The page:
What We Do
The National Center on
Education, Disability and Juvenile Justice
The disproportionate representation of incarcerated youth with disabilities
is increasingly recognized as an urgent national problem. In 1997,
an expert panel convened by several federal agencies recommended
a series of actions to the Coordinating
Council on Juvenile Justice and Delinquency Prevention concerning
the relationship between disability and involvement in the juvenile
court and correctional systems. An outcome of that work was the
National Center on Education, Disability and Juvenile Justice (EDJJ),
established in 1999 through a five-year grant from the U.S. Department
of Education, Office
of Special Education Programs (OSEP), and the U.S. Department
of Justice, Office of Juvenile
Justice and Delinquency Prevention (OJJDP). EDJJ was organized
as a collaborative project of the University of Maryland, Arizona
State University, University of Kentucky, American Institutes for
Research and PACER parent advocacy center.
EDJJ focuses on assisting practitioners, policymakers, researchers and advocates
to identify and implement effective school-based delinquency prevention
programs, education and special education services in juvenile correctional
facilities, and transition supports for youth re-entering their
schools and communities from secure care settings.
In August 2004, EDJJ received additional grant funding from OSEP
to continue and expand our work. Currently, we are focusing on improving
the poor literacy skills that are common among incarcerated youth
by developing and disseminating evidence-based educational interventions
specifically tailored for use in juvenile correctional facilities.
Additional information about our research,
training activities, publications
and other resources is available on our website.
In August 2006, federal support for EDJJ activities ended. EDJJ continues as an affiliation of individuals involved in the original project as well as those interested in supporting quality education for incarcerated youth and those at-risk for incarceration. Faculty and staff at the University of Maryland and Arizona State University will maintain the website, disseminate information, and continue to promote prevention, appropriate services for incarcerated youth, and transition and support as youth return to their communities.
EDJJ conducts research, provides technical assistance and disseminates
resources based on the best available evidence. EDJJ provides consultation
and professional development to education, court and corrections
personnel at the state and local levels. The unifying goal of EDJJ
activities in each of these areas is to improve educational and
related outcomes for court-involved and at-risk youth, and to change
perceptions about their capacity for achievement and success. Toward
that end, EDJJ also maintains a national network of practitioners,
administrators, policymakers and parents to help promote more effective
and appropriate policies, responses and accommodations for youth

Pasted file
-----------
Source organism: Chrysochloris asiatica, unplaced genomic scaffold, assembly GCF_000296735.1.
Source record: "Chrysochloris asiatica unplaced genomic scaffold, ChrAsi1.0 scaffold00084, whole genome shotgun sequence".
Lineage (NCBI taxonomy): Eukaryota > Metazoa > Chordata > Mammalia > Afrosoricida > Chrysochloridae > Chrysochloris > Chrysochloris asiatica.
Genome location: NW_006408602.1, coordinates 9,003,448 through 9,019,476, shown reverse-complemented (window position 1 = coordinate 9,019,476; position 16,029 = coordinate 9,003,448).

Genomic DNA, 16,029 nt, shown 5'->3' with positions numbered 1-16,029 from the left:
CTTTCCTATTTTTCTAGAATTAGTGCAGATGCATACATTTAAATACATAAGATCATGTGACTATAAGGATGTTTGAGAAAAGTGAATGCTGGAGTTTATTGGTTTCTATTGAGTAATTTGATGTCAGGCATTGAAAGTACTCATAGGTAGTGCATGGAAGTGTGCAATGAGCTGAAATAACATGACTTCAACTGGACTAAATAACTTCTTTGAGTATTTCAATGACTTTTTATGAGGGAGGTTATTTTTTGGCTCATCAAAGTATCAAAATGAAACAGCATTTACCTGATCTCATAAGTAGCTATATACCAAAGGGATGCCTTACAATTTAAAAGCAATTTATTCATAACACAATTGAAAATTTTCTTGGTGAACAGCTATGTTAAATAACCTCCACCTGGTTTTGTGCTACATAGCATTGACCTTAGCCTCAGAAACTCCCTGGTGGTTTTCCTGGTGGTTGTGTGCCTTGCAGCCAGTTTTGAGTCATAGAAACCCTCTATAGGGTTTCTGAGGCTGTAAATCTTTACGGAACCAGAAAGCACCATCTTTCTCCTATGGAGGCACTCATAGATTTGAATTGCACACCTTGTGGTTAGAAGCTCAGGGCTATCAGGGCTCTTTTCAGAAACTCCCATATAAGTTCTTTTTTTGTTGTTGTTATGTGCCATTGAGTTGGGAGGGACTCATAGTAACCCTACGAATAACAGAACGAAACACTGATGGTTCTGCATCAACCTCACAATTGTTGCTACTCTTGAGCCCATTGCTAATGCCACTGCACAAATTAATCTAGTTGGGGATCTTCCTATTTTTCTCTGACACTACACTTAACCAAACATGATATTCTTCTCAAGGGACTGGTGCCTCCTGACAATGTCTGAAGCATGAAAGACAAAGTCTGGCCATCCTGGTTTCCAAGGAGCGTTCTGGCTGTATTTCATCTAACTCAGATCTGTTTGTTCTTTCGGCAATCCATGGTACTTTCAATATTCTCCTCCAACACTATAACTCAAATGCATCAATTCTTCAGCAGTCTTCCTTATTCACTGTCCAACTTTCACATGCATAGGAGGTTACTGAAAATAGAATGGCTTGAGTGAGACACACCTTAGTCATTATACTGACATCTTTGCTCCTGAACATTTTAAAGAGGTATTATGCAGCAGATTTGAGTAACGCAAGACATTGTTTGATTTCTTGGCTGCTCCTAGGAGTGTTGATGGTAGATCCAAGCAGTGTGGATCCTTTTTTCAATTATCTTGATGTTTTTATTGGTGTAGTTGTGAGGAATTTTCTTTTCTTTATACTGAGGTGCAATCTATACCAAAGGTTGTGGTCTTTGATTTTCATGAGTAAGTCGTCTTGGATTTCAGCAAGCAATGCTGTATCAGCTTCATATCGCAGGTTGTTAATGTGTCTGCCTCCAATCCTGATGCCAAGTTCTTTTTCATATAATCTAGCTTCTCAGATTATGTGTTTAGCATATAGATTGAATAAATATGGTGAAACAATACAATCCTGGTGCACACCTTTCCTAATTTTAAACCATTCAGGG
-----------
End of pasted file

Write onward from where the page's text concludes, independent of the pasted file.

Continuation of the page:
with disabilities in education and correctional settings.
At least three to five times as many youth with disabilities are
involved with the courts and corrections compared with the general
public school population. The overrepresentation of youth with disabilities
in juvenile corrections is associated with school failure and dropout,
poorly developed social skills, and inadequate school and community
services. While a number of theories have been developed to explain
overrepresentation, there is a limited knowledge base to enable
professionals, parents and policy makers to systematically respond
to this problem. EDDJ will develop, analyze and disseminate data
to inform policy and practices concerning youth with disabilities
at-risk for or already involved in the juvenile justice system and
ultimately, reduce the absolute number and percentage of youth involved
EDJJ will conduct research, policy analysis, training and technical
assistance activities designed to minimize the involvement of youth
with disabilities in juvenile courts and correctional facilities.
Among other initiatives, EDJJ will:
Clarify factors that contribute to the substantial overrepresentation
of youth with disabilities.
Examine the association between and the consequences of school
failure, school exclusion and incarceration among youth with
Identify and disseminate more effective educational interventions
for youth with disabilities who are at-risk for involvement
with the juvenile courts, and for incarcerated youth with
disabilities, with emphasis on improving literacy skills.
Establish criteria for implementing promising education, special
education and transition practices in correctional settings.
Produce and widely disseminate blueprints of effective practices
for local replication.
Provide training and technical assistance to national, state,
regional and local systems and agencies concerning delinquency
prevention and intervention.
Evaluate state and local policies that promote or impede the
development of effective juvenile correctional educational
Mobilize a national commitment to ensure adequate services
for students with disabilities in the community and in juvenile
email EDJJ with any questions and/or comments
University of Maryland, 1224 Benjamin Building College Park, MD 20742
Phone (301) 405-6462 Fax (301) 314-5757
about the website or to be linked to EDJJ,
email the webmaster.